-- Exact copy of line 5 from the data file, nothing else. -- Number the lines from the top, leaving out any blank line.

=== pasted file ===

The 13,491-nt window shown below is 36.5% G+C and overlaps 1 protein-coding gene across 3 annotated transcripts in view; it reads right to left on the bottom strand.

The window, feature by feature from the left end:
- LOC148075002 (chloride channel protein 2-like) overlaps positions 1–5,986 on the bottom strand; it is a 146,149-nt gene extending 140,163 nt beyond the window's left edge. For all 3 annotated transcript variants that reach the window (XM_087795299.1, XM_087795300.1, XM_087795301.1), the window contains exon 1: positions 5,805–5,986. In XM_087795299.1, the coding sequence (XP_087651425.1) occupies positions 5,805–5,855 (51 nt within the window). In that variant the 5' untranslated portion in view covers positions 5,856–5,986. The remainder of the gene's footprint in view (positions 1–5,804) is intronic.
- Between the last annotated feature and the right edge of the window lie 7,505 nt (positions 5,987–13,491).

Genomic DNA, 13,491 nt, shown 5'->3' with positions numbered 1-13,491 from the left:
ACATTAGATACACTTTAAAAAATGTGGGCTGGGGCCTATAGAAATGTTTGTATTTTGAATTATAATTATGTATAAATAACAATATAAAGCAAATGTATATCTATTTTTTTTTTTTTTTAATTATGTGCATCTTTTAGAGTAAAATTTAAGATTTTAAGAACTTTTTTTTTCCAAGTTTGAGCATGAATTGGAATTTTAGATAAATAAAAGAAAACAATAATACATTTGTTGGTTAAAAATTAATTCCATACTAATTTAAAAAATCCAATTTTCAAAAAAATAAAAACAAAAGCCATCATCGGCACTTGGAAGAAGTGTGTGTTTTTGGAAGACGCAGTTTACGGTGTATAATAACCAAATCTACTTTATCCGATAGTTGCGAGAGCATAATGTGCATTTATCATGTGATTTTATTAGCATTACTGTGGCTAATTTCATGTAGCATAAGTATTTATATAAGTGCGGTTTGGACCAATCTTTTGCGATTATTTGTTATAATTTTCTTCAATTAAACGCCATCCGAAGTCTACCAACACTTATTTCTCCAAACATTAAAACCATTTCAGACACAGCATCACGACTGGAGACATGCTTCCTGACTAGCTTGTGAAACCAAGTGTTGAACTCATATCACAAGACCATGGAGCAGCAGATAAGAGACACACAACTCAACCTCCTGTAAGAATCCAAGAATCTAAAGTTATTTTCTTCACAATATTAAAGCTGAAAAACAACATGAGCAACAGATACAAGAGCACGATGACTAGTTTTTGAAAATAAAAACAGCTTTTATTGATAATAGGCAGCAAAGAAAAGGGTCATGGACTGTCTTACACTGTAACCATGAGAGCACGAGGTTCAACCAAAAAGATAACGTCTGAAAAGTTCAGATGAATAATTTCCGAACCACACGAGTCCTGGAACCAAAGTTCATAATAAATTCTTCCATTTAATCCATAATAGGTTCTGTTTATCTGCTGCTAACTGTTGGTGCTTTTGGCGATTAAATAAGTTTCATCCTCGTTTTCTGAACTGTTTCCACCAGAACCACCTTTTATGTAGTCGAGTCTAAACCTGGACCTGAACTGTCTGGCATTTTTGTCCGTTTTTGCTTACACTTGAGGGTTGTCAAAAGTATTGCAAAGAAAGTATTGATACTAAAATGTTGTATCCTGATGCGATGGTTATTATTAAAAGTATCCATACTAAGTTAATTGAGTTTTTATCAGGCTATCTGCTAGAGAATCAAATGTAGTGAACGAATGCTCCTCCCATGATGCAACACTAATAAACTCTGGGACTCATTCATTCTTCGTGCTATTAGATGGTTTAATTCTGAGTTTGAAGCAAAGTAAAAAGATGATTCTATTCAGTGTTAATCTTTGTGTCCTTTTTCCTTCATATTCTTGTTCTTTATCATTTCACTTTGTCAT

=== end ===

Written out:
Genomic DNA, 13,491 nt, shown 5'->3' with positions numbered 1-13,491 from the left: